Noted illustrator and author Maira Kalman’s thesis statement couldn’t be clearer:
“You, reading this book, most likely have, or had, a dog, You certainly know that your dog is, or was, the dearest, funniest, lovingest, loyalest friend you ever had.”
Oddly enough, Kalman grew up in a family without dogs, in part because her family feared the way the animals were used against Jewish people in their ancestral Belarus, and in part because her mother, and her grandmother before her, had kept a spotless home.
But when Kalman’s beloved husband, Tibor, fell ill (he died in 1999), friends suggested that she and their two children get a dog.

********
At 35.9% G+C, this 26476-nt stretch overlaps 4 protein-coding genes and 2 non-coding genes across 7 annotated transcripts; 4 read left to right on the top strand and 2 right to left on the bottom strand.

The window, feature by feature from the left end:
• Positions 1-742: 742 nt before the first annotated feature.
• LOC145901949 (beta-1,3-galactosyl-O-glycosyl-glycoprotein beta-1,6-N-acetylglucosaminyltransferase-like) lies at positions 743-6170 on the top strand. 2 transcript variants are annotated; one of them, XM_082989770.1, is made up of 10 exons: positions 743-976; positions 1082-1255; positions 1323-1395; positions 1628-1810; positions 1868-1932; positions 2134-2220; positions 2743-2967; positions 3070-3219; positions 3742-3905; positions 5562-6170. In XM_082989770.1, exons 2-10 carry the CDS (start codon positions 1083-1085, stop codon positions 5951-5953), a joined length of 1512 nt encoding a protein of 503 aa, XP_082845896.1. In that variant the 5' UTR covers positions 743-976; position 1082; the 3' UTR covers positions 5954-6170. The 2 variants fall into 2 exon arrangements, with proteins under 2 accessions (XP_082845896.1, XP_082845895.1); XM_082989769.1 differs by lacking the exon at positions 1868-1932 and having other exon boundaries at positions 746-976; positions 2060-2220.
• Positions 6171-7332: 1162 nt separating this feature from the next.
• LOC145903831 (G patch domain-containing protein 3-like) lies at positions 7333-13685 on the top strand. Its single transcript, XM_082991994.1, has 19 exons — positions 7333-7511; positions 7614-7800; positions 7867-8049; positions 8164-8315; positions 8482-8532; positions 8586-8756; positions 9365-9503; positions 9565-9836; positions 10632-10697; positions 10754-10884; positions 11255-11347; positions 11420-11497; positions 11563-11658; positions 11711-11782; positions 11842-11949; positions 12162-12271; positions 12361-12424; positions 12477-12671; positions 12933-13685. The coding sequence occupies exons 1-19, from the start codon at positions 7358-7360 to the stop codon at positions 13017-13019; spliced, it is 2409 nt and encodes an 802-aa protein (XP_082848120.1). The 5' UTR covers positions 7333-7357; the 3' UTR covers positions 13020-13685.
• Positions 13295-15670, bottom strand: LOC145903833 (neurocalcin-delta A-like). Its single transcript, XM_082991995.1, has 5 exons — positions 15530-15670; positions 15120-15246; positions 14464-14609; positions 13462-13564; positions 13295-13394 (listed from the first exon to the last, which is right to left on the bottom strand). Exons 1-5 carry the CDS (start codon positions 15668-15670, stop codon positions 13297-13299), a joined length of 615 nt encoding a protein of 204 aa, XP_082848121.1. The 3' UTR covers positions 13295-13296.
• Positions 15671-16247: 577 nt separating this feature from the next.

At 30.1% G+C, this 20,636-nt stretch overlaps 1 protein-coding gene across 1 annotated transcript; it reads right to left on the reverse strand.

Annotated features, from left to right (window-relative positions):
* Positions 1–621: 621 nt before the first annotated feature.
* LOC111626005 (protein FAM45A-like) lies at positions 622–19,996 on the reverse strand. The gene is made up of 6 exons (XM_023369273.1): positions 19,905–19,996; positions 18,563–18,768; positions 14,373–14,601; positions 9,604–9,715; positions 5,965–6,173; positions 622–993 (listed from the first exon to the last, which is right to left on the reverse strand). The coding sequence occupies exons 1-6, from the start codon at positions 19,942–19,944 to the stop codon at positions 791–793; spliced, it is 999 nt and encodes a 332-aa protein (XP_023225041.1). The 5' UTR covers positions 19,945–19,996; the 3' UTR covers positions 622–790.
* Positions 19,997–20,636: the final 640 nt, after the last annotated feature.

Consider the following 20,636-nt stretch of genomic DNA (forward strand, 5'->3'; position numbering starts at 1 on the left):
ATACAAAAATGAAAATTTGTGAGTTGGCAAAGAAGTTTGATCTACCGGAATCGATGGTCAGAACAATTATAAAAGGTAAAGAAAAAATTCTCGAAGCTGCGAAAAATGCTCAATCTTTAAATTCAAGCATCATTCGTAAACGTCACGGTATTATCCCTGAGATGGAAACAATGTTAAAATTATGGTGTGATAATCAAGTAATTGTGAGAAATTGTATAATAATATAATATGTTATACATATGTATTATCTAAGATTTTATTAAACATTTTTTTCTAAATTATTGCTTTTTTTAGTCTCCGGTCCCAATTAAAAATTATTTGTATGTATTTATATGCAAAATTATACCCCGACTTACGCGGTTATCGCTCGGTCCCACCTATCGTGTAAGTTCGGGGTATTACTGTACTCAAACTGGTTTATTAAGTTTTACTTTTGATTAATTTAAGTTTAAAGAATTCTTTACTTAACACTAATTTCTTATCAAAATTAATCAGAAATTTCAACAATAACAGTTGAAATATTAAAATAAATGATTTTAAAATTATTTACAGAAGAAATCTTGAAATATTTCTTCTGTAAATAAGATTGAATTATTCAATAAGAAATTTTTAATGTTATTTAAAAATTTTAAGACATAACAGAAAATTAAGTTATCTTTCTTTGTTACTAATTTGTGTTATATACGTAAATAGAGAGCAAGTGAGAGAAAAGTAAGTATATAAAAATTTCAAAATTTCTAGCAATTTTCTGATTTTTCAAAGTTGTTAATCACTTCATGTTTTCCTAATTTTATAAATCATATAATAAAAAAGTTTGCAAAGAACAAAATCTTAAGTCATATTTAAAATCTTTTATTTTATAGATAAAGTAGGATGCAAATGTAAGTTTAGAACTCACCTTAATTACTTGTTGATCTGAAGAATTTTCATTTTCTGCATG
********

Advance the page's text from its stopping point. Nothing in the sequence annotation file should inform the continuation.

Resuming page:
And they did. At first, she writes, she was reluctant to touch Pete, their Irish wheaten, “(a)nd then, little by little — or perhaps with blinding speed — I fell madly in love.”
Inspired by Pete (who lived eight years with them and is memorialized with a quote from James Joyce’s “The Dead”), Kalman’s “Beloved Dog” rounds up renderings of the dogs she’s known, loved or just drawn. Some have their own stories (Max, pet of Ida and Morris Stravinsky, who realizes his dream to travel solo to Paris) and some are companions to well-known humans, including Abraham Lincoln and family and writing style experts William Strunk Jr. and E.B. White.
Many of Kalman’s hounds have appeared in her 18 children’s books, but there’s no age limit for this book.
It probably helps, though, if readers are, like its author/artist, “besotted by dogs.”